Home > World Events > Last three on the island (Crosspost from Crooked Timber)

Last three on the island (Crosspost from Crooked Timber)

June 2nd, 2013

There’s been a spate of recent articles looking at a group of US political writers referred to as “conservative reformers”.

The term ‘reformers’ is misleading since it tends to imply a shift in the direction of liberalism, which is not what the members of this group are hoping to do. More importantly, it implies the existence of a body of orthodox conservative thought against which the reformers are reacting. In reality, US conservatism has returned to the state identified by Trilling ‘ a series of irritable mental gestures. The ‘reformer’ label covers all those self-identified conservatives who would like to present some sort of intellectually coherent policy platform. These days, that’s a surprisingly small set – the typical list includes Douthat, Salam, Ponnuru, Barro, Brooks, Levin, and Dreher.

There used to be many more people in this group. But one by one, they’ve either abandoned ship and moved to the left (Lind, Sullivan, Frum, Bartlett, Ornstein) or descended into outright hackery, an absolute requirement for employment at any of the main rightwing thinktanks (and it’s hard to recall, but there was a time when people like Glenn Reynolds and the Volokhs seemed like serious intellectuals).

Looking at the remaining group, it’s pretty clear that Barro and Dreher are well on the road to apostasy, while Brooks and Levin are now reliable hacks, if they weren’t always. So, that leaves three reformers (Douthat, Salam and Ponnuru) still on the island.

The reactions of the remaining three reveal the pressure they are under. Salam more or less openly shills for the party line from time to time, as in his (now-deleted) attack on the DREAM Act. It seems pretty clear that he will stick with the team, come what may.

Ponnuru responded with the plaintive observation that, to accept the positions being urged on him from the left, he would have to concede that the majority of US conservatives were crazy. But, if craziness is assessed on the basis of stated views, this is evidently true, as Ponnuru surely knows.

Pluralities of US conservatives believe, or at least claim to believe, that:

The President of the US is a socialist Muslim, born in Kenya
The earth is less than 10 000 years old
Mainstream science is a communist plot
Armed revolution will likely be necessary in the near future

Ponnuru hopes that he can engage in serious policy discussion with conservatives while treating such delusional statements as mere shibboleths – harmless assertions of tribal identity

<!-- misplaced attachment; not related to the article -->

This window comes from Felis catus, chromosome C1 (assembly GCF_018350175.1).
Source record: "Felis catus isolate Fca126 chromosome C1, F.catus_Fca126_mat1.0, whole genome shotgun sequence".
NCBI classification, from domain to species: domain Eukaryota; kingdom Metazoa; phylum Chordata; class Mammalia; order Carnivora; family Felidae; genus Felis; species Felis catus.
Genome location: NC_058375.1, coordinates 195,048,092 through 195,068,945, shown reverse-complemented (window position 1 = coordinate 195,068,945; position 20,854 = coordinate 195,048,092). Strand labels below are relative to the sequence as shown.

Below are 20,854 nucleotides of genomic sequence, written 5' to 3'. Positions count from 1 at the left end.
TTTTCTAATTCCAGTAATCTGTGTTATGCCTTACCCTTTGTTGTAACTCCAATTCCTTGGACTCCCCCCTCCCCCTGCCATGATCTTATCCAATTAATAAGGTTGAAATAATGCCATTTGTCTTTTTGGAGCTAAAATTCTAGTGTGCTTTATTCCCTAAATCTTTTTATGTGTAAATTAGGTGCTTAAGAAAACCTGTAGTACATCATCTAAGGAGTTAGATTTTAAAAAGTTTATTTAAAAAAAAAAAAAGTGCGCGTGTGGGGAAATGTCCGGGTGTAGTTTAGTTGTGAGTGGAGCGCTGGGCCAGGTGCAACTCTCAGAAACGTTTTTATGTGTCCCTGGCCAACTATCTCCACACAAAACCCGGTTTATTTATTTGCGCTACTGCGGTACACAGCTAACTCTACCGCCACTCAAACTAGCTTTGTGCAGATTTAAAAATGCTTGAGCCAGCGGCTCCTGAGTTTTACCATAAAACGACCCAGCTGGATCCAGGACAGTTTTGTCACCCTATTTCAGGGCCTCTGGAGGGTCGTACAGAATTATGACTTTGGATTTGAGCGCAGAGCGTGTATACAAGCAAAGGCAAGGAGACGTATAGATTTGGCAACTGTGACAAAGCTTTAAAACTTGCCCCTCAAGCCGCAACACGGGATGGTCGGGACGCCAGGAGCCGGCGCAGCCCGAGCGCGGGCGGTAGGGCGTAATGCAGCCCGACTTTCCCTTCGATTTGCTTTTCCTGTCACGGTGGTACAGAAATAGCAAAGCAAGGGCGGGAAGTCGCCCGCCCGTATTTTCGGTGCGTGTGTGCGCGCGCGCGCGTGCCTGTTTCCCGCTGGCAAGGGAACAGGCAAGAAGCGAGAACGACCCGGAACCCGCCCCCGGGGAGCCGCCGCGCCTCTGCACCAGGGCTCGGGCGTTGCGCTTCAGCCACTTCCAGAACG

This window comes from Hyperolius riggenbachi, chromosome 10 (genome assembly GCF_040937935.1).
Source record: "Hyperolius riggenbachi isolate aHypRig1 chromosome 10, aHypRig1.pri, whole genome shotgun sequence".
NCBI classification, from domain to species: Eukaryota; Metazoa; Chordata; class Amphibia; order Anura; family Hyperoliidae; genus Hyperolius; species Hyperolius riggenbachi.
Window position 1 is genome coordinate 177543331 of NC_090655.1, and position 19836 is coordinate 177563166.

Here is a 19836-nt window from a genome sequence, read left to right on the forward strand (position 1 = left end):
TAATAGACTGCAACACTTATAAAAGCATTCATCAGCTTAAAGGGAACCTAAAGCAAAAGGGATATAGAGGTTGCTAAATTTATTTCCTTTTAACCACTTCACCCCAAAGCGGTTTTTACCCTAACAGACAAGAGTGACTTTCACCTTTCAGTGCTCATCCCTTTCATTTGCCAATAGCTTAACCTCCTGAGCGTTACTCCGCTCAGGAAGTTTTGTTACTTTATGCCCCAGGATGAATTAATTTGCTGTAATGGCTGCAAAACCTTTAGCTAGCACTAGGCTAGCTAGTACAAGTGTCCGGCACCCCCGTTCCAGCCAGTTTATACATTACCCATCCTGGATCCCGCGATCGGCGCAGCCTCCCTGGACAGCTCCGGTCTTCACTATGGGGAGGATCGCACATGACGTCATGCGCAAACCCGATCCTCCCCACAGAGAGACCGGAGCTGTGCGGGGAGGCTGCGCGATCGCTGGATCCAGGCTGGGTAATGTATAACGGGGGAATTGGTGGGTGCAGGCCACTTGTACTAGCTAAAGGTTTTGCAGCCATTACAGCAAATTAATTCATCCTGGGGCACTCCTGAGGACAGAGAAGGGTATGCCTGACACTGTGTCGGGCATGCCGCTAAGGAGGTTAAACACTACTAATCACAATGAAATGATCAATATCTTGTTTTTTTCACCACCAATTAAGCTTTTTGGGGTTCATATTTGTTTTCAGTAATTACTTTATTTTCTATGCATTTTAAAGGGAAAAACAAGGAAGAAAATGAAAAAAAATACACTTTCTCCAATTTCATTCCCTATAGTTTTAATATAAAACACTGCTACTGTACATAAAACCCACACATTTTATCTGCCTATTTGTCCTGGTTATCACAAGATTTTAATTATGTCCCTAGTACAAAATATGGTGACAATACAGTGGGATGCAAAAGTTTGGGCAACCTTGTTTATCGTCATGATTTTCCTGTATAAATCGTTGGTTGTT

Most interesting is this piece by Ross Douthat, setting out what he sees as the reform conservative policy program. As he observes, it’s not designed to appeal to (US) liberals, and its full of arguments that have been demolished repeatedly by the left.

OTOH, as Douthat admits, there’s no sign that the Republican party has any interest in a program of this kind. More importantly there’s nothing there that would seriously upset a moderate conservative like Obama, or either of the Clintons. It’s well to the left of the revealed preferences of someone like Rahm Emanuel.

Conservative reform of the Republican party is a project that has already failed. The only question is whether the remaining participants will choose hackery or heresy.

Categories: World Events Tags:
  1. Jim Rose
    June 2nd, 2013 at 15:50 | #1

    Conspiracy theories are not the preserve of the Right. The Left has plenty of its own about everything. Plenty on Bush alone and 9/11, Bush and the invasion of Iraq, Bush and hurricane Katrina and so on. A long list, many published in mainstream newspapers, is at http://www.buzzflash.com/farrell/06/02/far06001.html

    The Marxist Left used to go on about ruling classes and false consciousnesses. Did these Marxist notions ever have any credibility in your eyes?

    You are a proud social democratic; not a democratic socialist. Did the notion of nationalising the means of production, distribution and exchange ever make any sense to you? As Brad DeLong argues:

    Whatever utopia is, it does not consist of one big corrupt bureaucracy. And so the left has had little constructive to offer social democrats and others trying to manage and reform the “mixed economies” of the twentieth century

  2. Ikonoclast
    June 2nd, 2013 at 19:04 | #2

    The plutocrats and corporate capitalists are in complete charge. Neoliberalism rules politics and economics. The will of the majority (democracy) is inoperative. How is this anything other than total domination by the cultural right? That question is for Professor John Quiggin.

    In reply to Jim, our resident pro-capitalist triumphalist, yes Marxist ideas still have great applicability and credibility. The plutocratic ruling classes rule only for themselves and run a system where a great number of unsustainable trends are now reaching their crisis point. I listed these trends on the Paris in Spring thread. I am yet to see a substantive answer on how the capitalist system can stabilise and/or reverse these trends and survive as a system.